Crime Roundup November 2005 by Carla McKay
'Oxford Letters' by Veronica Stallwood ; 'The Devil's Feather' by Minette Walters ; 'Jacquot and The Angel' by Martin O'Brien ; 'The Third Woman' by Mark Burnell
W.H. Auden's classic prescription for successful crime fiction was a closed society characterised by such innocence that murder is a shocking violation of the usual state of grace. For this reason, I suspect, Oxford has long been a popular setting for British mystery writers who play off the respectable milieu of academia and culture against the evil that lurks beneath the surface. Alas, Oxford is no longer so genteel or respectable and this is reflected in Veronica Stallwood's latest mystery in her Oxford series. 'Oxford Letters' (Headline £18.99) features, as usual, the novelist Kate Ivory who is required to turn amateur sleuth once more, this time in an effort to rescue her mother from the clutches of a married couple, the oily Freemans, who have insinuated themselves into her life - and possibly her financial arrangements. Also, as usual, the cynical but practised reader can see what's coming before the protagonists can, but this somehow never detracts from the pure enjoyment of an hour or two in Stallwood's company.
The idea behind Minette Walters' 'The Devil's Feather' (Macmillan £17.99) is an excellent one: a psychopathic Scotsman acts out his sadistic fantasies against women in atrocity hotspots - unnoticed among the general chaos of war. However, a sharp young foreign correspondent, Connie Burns, starts asking awkward questions when the man in question pops up under different names in different countries. In Iraq, she is taken hostage, tortured and released - no coincidence she thinks. Panicked and degraded, she retires to rural Dorset to hide and lick her wounds only to become embroiled in a mystery revolving around the neglect of an old lady. The two stories, one so compelling, the other, more low-key, are eventually linked by the reappearance of the psychopath.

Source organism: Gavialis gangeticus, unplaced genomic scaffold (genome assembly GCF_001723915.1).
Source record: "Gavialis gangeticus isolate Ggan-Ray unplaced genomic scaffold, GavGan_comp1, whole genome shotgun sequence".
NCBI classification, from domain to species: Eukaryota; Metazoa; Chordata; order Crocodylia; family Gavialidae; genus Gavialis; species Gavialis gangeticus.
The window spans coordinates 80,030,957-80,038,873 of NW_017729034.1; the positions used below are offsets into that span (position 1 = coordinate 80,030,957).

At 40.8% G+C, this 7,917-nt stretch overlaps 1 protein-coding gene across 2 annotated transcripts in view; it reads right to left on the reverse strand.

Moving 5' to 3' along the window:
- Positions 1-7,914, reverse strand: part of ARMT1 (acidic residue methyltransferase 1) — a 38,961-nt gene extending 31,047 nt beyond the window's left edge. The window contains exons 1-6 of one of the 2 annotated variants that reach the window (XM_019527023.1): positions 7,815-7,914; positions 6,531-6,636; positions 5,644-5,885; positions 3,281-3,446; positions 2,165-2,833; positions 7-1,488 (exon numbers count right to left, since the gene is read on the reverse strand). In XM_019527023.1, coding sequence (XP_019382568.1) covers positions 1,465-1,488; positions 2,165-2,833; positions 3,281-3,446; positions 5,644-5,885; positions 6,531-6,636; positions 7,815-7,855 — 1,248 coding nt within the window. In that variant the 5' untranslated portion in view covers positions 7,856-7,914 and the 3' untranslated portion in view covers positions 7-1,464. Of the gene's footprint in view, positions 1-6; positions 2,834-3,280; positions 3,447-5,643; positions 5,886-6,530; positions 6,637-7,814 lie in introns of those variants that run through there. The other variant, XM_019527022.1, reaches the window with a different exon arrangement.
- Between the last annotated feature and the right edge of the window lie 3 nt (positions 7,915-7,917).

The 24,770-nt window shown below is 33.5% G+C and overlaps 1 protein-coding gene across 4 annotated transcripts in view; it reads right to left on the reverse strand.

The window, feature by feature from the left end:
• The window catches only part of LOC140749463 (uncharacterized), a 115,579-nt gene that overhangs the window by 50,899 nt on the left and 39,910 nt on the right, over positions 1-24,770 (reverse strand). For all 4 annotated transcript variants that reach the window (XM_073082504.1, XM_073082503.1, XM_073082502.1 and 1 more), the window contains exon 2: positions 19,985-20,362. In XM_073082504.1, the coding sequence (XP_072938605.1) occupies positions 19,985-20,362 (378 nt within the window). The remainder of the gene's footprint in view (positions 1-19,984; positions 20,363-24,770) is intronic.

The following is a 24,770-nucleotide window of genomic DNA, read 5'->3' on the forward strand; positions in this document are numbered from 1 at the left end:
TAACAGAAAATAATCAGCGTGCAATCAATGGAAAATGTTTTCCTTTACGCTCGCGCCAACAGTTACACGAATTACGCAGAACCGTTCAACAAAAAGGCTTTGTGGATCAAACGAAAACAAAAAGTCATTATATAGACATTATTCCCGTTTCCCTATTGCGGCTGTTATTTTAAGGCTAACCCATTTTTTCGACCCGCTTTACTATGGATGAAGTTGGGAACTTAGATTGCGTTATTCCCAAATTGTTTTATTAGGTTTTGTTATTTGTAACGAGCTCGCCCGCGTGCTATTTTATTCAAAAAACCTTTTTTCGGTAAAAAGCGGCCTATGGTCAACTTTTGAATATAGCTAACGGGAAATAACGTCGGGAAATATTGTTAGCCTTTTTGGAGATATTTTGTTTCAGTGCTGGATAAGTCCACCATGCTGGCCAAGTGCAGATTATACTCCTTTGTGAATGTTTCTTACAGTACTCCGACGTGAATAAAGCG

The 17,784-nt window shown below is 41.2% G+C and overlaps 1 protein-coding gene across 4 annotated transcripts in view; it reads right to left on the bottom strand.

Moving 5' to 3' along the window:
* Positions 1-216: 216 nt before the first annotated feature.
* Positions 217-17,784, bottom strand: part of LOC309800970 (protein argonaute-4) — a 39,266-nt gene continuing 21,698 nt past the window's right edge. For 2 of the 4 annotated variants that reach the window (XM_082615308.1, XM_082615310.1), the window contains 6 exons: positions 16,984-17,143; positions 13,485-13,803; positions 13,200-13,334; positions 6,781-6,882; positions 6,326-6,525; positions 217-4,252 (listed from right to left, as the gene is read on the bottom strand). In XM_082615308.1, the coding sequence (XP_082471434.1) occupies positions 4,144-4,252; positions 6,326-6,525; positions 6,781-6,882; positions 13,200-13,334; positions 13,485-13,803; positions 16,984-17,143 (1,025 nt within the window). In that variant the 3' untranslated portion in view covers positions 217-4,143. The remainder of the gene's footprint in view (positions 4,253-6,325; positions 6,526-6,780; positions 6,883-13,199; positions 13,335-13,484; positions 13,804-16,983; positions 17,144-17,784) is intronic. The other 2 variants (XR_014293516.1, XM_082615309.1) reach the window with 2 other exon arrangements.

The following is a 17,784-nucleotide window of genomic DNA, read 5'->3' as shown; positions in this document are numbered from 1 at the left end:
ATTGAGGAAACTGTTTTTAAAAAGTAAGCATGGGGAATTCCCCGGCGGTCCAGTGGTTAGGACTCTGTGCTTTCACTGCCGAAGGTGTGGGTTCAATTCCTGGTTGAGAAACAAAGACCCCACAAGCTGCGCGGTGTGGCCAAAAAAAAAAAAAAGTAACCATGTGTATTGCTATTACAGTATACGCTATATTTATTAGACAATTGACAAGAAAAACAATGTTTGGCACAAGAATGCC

Possibly only an Englishman could set his detective fiction in France and infuse it with such passion for the place and its people. Lyrical descriptions of the blue Luberon hills, lovable shopkeepers, mouthwatering food and even some pipe-smoking old resistance fighters set the scene. Indeed, when several members of a wealthy German family resident in Provence are found murdered, the reader is almost lured into sympathising with the gunman. The war, of course, provides a motive but is not the whole story as Martin O'Brien's ultra-cool, spliff-smoking, pony-tailed chief inspector finds out in 'Jacquot and The Angel' (Headline £18.99). This is the second Jacquot mystery and although it's as well-written and compelling as the first, I rather preferred it when the inspector was prowling round the far seedier, less picture-postcard port of Marseilles. Perhaps, since he's done so well on this case, he'll be promoted back there.
Also set largely in France, Mark Burnell's latest thriller, 'The Third Woman' (HarperCollins £12.99) once again stars secret agent Stephanie Patrick to whom we were introduced in his ground-breaking first book, 'The Rhythm Section'. Stephanie is a terrific character, an icy hired assassin who was recruited into a maverick section of the secret service after her family were wiped out in a plane accident and has survived by taking on other identities. But just as Stephanie begins to tire of contract killing and wants out, she is betrayed by an unknown enemy and lured to Paris where she narrowly escapes being killed by a bomb blast. Burnell has many strengths and there is something for everyone here: a fast-moving, well-written action plot with a gratifying number of twists and surprises; witty dialogue; insights into the real world of ruthless big business where information is the most valuable commodity brokered, and some truly thrilling moments.The author is less known than he deserves to be but his creation Stephanie will soon be starring in a series of films to be made around her.
Carla McKay has been a fiction reviewer for over 15 years for the Daily Mail and this year has persuaded them to let her do a crime column of reviews of recent crime fiction once every two months or so.